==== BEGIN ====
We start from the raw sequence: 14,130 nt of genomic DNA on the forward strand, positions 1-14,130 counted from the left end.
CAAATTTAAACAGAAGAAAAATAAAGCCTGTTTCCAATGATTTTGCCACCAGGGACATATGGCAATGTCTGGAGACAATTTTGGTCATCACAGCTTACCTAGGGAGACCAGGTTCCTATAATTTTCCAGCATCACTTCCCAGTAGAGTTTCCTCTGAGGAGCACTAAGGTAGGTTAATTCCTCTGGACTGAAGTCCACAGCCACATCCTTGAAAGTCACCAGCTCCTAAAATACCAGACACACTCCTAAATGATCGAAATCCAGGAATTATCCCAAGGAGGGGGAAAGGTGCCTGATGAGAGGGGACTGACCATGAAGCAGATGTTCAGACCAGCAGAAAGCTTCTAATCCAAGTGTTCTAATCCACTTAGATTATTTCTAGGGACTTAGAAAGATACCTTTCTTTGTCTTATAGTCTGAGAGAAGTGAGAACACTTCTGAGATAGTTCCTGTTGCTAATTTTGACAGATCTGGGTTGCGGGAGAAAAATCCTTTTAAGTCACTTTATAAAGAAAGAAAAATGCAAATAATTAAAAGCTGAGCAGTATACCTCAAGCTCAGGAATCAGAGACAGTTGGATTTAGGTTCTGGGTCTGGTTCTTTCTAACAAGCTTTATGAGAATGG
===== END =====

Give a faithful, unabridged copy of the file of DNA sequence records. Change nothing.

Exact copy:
We start from the raw sequence: 14,130 nt of genomic DNA on the forward strand, positions 1-14,130 counted from the left end.
CAAATTTAAACAGAAGAAAAATAAAGCCTGTTTCCAATGATTTTGCCACCAGGGACATATGGCAATGTCTGGAGACAATTTTGGTCATCACAGCTTACCTAGGGAGACCAGGTTCCTATAATTTTCCAGCATCACTTCCCAGTAGAGTTTCCTCTGAGGAGCACTAAGGTAGGTTAATTCCTCTGGACTGAAGTCCACAGCCACATCCTTGAAAGTCACCAGCTCCTAAAATACCAGACACACTCCTAAATGATCGAAATCCAGGAATTATCCCAAGGAGGGGGAAAGGTGCCTGATGAGAGGGGACTGACCATGAAGCAGATGTTCAGACCAGCAGAAAGCTTCTAATCCAAGTGTTCTAATCCACTTAGATTATTTCTAGGGACTTAGAAAGATACCTTTCTTTGTCTTATAGTCTGAGAGAAGTGAGAACACTTCTGAGATAGTTCCTGTTGCTAATTTTGACAGATCTGGGTTGCGGGAGAAAAATCCTTTTAAGTCACTTTATAAAGAAAGAAAAATGCAAATAATTAAAAGCTGAGCAGTATACCTCAAGCTCAGGAATCAGAGACAGTTGGATTTAGGTTCTGGGTCTGGTTCTTTCTAACAAGCTTTATGAGAATGG